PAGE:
Kevin's Reviews > The Jester

The Jester by James Patterson
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Jun 18, 08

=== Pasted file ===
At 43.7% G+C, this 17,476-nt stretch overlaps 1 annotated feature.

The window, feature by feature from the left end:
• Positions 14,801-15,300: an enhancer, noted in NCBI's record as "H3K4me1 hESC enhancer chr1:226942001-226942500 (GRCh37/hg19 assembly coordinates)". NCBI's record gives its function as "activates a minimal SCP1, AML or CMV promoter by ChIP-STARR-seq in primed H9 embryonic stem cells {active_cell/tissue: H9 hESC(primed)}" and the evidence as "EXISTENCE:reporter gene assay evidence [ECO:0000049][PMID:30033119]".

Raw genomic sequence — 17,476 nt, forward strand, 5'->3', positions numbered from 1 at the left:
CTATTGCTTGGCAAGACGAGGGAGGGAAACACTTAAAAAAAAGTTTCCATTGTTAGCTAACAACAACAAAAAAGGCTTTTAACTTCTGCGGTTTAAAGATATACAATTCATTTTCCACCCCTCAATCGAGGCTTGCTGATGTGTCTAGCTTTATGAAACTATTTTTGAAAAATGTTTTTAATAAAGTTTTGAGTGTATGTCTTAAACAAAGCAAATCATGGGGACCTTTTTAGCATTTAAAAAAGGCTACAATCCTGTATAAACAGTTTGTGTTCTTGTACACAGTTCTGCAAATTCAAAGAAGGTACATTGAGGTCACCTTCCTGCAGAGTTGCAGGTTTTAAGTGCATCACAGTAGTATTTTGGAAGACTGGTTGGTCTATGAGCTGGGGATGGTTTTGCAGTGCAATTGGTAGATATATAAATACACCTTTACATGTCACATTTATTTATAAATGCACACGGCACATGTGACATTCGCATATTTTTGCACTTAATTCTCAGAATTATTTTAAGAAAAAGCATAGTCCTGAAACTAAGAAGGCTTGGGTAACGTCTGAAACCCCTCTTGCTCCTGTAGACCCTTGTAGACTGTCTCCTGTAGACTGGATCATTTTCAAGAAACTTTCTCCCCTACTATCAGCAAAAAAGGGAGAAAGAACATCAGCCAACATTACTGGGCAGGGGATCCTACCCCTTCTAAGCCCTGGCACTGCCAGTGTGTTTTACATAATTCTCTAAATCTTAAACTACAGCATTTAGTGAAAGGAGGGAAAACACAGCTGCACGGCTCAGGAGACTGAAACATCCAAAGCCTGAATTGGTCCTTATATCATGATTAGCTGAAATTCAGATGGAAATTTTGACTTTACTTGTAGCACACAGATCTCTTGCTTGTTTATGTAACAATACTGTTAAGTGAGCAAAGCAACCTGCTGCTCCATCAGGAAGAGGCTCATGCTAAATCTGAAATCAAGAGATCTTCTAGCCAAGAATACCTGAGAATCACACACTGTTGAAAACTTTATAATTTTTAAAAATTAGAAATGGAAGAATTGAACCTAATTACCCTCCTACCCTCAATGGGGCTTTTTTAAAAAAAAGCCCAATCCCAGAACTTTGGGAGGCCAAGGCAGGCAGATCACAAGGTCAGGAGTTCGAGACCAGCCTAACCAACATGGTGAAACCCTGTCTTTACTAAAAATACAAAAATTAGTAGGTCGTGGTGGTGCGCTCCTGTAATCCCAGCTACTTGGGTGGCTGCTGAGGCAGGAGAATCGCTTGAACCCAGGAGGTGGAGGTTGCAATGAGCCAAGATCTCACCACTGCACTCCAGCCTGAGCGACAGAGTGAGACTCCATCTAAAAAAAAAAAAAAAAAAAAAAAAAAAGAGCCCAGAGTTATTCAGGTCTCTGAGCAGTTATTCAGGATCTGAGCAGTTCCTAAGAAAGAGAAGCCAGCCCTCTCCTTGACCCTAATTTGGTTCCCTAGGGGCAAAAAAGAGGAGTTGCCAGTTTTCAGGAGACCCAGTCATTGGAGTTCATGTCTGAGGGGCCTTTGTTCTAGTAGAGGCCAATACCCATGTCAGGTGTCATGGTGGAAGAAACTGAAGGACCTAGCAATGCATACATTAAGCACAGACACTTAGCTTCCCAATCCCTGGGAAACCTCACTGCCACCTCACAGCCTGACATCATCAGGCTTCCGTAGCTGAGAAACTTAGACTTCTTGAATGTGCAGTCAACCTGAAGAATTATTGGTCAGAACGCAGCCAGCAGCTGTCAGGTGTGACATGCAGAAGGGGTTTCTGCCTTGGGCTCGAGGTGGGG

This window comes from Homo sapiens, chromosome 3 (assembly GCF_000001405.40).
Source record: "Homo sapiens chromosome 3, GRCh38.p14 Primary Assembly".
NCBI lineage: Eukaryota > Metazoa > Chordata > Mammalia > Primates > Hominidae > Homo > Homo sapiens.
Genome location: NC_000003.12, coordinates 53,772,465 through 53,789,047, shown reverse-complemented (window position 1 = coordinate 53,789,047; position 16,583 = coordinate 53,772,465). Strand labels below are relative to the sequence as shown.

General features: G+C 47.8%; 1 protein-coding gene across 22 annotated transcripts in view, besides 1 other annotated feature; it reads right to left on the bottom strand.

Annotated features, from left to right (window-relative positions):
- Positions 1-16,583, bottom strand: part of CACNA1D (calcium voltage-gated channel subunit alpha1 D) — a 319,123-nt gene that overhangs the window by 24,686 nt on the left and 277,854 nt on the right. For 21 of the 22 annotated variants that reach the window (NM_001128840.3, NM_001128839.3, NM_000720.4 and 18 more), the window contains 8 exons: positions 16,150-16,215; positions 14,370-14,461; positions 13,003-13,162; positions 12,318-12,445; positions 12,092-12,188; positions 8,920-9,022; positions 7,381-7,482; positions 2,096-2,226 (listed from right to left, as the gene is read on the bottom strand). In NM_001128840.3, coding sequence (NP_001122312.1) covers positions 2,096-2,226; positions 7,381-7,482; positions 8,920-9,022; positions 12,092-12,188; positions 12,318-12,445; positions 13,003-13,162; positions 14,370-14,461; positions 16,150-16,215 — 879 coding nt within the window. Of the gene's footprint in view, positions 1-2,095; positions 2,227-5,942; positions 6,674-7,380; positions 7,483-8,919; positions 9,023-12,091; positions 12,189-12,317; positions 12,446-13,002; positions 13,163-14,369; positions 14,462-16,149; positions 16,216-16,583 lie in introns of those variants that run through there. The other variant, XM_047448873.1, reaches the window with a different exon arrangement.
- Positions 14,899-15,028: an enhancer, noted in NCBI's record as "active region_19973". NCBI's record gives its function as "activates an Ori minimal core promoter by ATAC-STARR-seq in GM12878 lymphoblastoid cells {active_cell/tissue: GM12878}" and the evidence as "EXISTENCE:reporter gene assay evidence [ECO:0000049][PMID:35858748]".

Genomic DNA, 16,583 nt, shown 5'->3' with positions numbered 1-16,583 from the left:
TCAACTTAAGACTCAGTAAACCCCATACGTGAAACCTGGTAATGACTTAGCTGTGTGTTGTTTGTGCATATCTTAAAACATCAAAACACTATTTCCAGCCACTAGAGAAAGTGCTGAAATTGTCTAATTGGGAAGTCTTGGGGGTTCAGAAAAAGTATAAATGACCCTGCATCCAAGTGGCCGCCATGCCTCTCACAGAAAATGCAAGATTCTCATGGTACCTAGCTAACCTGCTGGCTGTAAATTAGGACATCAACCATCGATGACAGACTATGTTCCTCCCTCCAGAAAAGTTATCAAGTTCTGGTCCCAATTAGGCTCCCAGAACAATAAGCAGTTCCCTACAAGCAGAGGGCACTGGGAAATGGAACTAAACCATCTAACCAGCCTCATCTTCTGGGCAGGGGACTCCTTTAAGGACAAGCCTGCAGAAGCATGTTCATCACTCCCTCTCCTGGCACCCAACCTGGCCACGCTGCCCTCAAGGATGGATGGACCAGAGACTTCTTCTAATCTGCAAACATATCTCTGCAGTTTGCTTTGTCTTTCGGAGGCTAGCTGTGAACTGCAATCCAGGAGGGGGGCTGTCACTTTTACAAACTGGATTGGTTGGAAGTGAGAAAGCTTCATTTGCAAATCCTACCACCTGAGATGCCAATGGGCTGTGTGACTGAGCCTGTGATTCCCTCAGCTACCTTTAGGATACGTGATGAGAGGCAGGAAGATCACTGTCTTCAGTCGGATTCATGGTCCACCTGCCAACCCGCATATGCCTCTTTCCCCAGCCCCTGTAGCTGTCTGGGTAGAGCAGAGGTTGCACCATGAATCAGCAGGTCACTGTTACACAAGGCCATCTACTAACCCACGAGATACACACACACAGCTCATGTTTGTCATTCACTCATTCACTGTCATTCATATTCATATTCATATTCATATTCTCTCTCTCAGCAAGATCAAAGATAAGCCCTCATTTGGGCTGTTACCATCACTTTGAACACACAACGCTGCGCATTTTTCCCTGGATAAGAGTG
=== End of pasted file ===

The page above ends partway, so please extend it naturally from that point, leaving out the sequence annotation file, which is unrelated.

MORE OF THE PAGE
In an attempt to save his village from further plundering, Hugh de Luc leaves his wife and fellow villagers behind and joins one of the Crusades. He hopes that by fighting alongside the king in the Holy Land, he will win his independence from his Lord Baldwin. The Crusade turns out to be much more than de Luc ever expected and, nearly two years later, he returns home to find his wife and newborn son (whom he never knew existed) were taken from the village and his home as well as many other homes were torched by plunderers looking for a religious artifact that de Luc supposedly has. While his fellow villagers believe that his wife is dead, de Luc is not nearly as pessimistic and decides to infiltrate the castle of Lord Baldwin by pretending to be a jester. Once inside, he uncovers many things that do not bode well by him, and he takes it upon himself to set things right. It is very odd to see Patterson tackling a period piece and he doesn't really do it all that well. He injects dialogue that is very modern and does not sound at all like it fits in with the otherwise old English that is spoken. And, while the action sequences are very fast paced, the way things work out seems highly suspect.
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